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An Evidence-Based Approach to Pediatric Emergencies - $69.00
Editor: Lance Brown, MD, MPH, FACEP, Chief, Division of Pediatric Emergency Medicine, Associate Professor of Emergency Medicine and Pediatrics, Loma Linda University Medical Center and Children's Hospital
In an era of increasing reliance on practice guidelines, protocols, committee opinion pieces, clinical decision rules, and meta-analyses, it is refreshing to read a thoughtful review of a topic that teases out the details of the evidence behind specific recommendations. Furthermore, when I write or edit a detailed review like the ones presented in this volume, I’m frequently amazed by what wonderful little articles there are in the medical literature that for whatever reason never quite get the attention that they may deserve. Alternatively, I’m similarly stunned by the far-reaching impact that other articles (some of which have actually been misinterpreted) have on everyday clinical practice. These reviews should help put all of these factors into perspective.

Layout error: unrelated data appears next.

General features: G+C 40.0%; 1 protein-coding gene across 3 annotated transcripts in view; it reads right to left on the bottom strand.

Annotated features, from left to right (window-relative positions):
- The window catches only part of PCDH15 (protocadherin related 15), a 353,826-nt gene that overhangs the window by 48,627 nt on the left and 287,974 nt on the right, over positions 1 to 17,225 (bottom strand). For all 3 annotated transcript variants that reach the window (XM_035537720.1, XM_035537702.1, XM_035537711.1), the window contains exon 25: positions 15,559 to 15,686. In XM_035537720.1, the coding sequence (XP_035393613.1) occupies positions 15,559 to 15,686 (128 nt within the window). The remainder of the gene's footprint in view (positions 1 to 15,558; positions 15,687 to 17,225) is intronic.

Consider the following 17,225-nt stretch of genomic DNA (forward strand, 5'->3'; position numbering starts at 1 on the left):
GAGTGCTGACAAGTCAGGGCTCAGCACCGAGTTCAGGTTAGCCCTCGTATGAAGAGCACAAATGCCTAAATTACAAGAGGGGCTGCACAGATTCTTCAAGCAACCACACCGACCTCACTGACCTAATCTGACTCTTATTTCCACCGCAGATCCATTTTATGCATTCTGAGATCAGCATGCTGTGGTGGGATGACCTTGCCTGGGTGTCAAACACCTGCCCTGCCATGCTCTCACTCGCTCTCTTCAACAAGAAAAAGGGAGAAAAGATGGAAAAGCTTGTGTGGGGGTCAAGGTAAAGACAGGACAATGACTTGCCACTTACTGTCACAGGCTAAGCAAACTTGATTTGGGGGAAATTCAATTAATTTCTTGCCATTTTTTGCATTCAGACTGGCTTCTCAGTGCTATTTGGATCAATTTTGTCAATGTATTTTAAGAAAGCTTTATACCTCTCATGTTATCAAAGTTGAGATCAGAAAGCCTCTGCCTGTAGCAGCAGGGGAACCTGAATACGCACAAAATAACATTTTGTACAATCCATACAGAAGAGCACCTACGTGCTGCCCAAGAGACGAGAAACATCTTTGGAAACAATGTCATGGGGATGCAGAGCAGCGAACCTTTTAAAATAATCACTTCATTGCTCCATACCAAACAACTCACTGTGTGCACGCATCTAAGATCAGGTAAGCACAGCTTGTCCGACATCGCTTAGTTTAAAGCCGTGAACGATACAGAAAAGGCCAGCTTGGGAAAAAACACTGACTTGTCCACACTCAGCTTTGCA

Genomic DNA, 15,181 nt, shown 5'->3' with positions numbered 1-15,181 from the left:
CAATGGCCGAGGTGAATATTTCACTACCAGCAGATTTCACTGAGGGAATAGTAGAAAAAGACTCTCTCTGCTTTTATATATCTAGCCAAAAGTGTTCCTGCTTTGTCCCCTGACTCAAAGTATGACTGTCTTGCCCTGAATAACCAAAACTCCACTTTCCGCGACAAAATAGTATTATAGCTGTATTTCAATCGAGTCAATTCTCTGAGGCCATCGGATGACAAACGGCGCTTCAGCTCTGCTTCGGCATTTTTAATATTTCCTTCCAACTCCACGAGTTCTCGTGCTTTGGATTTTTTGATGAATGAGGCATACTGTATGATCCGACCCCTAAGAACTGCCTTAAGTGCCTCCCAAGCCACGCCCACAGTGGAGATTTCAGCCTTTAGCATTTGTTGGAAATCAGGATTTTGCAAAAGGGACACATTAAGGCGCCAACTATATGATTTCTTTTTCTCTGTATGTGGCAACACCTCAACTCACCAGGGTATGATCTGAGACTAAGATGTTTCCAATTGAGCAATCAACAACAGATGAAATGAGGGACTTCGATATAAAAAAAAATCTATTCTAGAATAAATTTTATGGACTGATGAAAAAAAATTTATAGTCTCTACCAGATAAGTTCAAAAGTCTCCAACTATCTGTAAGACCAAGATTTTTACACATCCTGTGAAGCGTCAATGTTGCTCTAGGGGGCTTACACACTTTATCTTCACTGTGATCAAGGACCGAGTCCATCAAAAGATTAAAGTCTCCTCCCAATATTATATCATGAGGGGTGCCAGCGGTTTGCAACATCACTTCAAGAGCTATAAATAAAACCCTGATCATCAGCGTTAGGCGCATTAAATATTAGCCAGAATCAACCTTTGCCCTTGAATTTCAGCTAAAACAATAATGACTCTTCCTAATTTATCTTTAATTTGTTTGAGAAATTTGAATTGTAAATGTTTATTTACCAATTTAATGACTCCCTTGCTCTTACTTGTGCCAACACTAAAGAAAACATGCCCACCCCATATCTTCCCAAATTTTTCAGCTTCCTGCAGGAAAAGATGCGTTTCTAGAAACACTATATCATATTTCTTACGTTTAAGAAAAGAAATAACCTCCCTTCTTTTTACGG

The articles selected for this volume focus on topics that impact the daily practice of emergency physicians.Being adept at handling neonatal problems, fever, abdominal pain, and critical illness or coma in young children is essential to making it through a week of shifts in most EDs. In this volume, the major controversies for each of these common topics are brought forward, discussed, and critically reviewed. – Lance Brown, MD, MPH, FACEP
"An Evidence-Based Approach To Pediatric Emergencies" provides practical and useful information on these critical pediatric emergency medicine topics:
The Nightmare Neonate: Life-Threatening Events In The First Month Of Life
The Young Febrile Child: Evidence-Based Diagnostic And Therapeutic Strategies
Acute Abdominal Pain In Children: "Classic" Presentations Vs. Reality
The Critically Ill Or Comatose Infant: An Organized Approach
Each chapter includes:
Clinical pathways that present solid diagnostic and treatment strategies, with each recommendation for action graded according to strength of evidence.
References which present pertinent information such as type of study and number of patients.
Tables where key information is condensed in an easy-to-read format.
Pitfalls to avoid that provide risk management advice highlighting problem areas that could compromise patient care.
Cost- and time-effective strategies that show that saving time and money in the ED doesn't have to mean cutting corners.
Publication date: April 1, 2004
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